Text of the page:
The legend goes like this:

The tribe would clear part of the forest, plant manioc and corn, but after four or five years the soil would be worn out and the tribe had to move on. Tired of such moving, an old Indian refused to go on and preferred to stay where he was. The youngest of his daughters, beautiful Yary, had her heart split: to go on with the tribe’s youths, or remain isolated, helping the old man until death would take him to Ivy-Marae’s peace. Despite her friends’ pleas, she ended up staying with her father.

This love gesture deserved a prize. One day, a unknown shaman arrived at the ranch and asked Yary what she wanted in order to feel happy. The girl did not ask anything. But the old man asked: “I want new forces to go on and take Yary to our tribe”.

The shaman gave him a very green plant, perfumed with kindness, and told him to plant it, pick the leaves, dry them on fire, grind them, put the pieces in a gourd, add cold or hot water and sip the infusion. “In this new beverage, you will find an healthy company, even in the sad hours of the cruelest solitude.” After which he went away.

Sipping the green sap, the old man recovered, gained new strengths and was able to resume their long journey toward meeting their kinsmen. They were received with the greatest joy. And the whole tribe adopted the habit of drinking the green herb, bitter and sweet, which gave strength and courage and would comfort friendships at the sad hours of utmost solitude.

Mate became the most common ingredient in household cures of the Guarani, and remains so to this day.

Legend of Yarí

Yarí, the moon, curiously looked at the deep woods with which Tupá, the powerful god of the Guaranies, had covered the earth. And little by little her desire to come down to earth was getting stronger. So Yarí called Araí, the pinkish cloud of dusk, to ask her to go down to Earth with her. The following day as they were walking along the woods, they turned into two beautiful ladies, but they were getting tired when, in the distance, they saw a small hut and they went towards it to look for shelter. Suddenly they heard a noise and it was a jaguar that was about to jump on them, when an arrow shot by an old Guarani hurt the beast on its side. The furious animal fell on its wound, at the same time that a new arrow went through its heart. Once the fight had finished, the Guarani offered the ladies hospitality so they went to his simple hut. He lived with his wife and daughter who treated them kindly and told them that Tupá does not like the ones who do not offer hospitality to their visitors.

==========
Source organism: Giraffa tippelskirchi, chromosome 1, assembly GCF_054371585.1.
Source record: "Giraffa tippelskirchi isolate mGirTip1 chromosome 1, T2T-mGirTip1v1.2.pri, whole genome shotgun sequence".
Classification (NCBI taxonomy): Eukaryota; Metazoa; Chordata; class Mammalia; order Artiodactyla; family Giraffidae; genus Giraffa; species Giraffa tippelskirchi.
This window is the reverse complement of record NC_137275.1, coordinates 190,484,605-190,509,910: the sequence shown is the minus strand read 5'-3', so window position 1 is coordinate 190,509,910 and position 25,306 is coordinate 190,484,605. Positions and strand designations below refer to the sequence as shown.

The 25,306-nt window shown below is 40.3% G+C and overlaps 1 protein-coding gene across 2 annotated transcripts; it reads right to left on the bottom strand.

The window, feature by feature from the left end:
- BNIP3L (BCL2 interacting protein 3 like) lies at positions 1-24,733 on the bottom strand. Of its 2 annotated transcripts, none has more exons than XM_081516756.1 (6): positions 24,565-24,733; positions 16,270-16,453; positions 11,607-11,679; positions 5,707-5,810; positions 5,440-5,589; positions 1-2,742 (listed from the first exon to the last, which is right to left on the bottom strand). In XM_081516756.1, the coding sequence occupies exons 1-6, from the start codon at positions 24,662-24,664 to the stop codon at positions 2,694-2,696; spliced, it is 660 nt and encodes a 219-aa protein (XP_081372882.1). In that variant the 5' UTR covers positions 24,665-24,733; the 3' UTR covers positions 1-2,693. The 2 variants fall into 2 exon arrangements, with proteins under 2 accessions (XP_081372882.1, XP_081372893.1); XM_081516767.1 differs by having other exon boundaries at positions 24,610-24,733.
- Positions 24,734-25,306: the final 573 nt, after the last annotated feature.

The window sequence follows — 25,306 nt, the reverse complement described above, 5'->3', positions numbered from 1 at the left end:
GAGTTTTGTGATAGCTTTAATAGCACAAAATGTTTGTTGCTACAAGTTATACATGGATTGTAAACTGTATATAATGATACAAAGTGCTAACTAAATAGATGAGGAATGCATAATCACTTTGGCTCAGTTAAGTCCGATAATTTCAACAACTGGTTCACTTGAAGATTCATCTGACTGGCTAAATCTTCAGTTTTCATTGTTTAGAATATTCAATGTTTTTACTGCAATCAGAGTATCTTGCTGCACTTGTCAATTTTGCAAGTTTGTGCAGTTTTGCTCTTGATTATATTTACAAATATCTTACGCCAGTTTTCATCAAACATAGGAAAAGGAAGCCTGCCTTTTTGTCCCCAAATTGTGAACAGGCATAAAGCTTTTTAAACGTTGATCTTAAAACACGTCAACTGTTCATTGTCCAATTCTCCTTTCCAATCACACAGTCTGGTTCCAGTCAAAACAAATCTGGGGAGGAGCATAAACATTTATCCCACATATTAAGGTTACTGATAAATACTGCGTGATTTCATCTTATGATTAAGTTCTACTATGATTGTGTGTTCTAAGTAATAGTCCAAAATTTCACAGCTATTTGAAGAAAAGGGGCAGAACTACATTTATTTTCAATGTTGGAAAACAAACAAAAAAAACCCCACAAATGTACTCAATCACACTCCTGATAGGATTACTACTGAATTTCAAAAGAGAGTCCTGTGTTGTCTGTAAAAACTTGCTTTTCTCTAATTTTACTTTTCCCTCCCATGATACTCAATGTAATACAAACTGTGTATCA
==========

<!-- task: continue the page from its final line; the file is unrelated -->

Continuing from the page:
The following day Yarí announced that it was time to leave. The woman and the daughter saw the two adventurous ladies to the door and the Guarani went with them a little while. He told them why he lived in isolation: when his daughter grew up, uneasiness, anxiety and fright invaded his spirit, so he decided to get far away from the community where he lived so that his daughter, in isolation, could keep the virtues that Tupá had given her.

When Yarí and Araí were alone, they lost their human shapes and went up to heaven, where they looked for an appropriate prize. One night they guided the three people in the hut into a deep dream. While they were asleep, Yarí sowed light blue seeds in front of the house, and from the dark sky she lit up the place. At the same time, Araí poured a sweet and soft rain that wetted the ground. Morning came and in front of the hut there were short unknown trees, and their white, thick flowers appeared shyly among the dark green leaves. When the old Guarani woke up and went out to go to the forest, he got astonished to see the marvel that appeared in front of his house.

He called his wife and daughter and when the three of them saw what had happened, they fell onto their knees on the wet ground. Yarí, in the shape of the woman that they had met, came down and told them:

“I am Yarí, the goddess who lives in the moon and I am here to give you a prize for your goodness. This new plant that you see is the yerba-mate, and from now on it will be, for you and for all the men of this region, the symbol of friendship. Your daughter will live forever and she will never loose the goodness and innocence of her heart. She will be the owner of the yerba.”

After saying this, the goddess made them stand up and taught them how to toast the yerba and to drink the mate.

After several years, time of death came for the old couple. Then, once their daughter had fulfilled her ritual obligations, she disappeared from earth. From time to time, it is possible to see among the Paraguayian Yerba fields a beautiful blonde girl whose eyes reflect the innocence and candidness of her soul.

~ collected by Dr Myrtha Elba Ruiz de Pagés and Fernando Pagés.

Legend of the the Tupi Brothers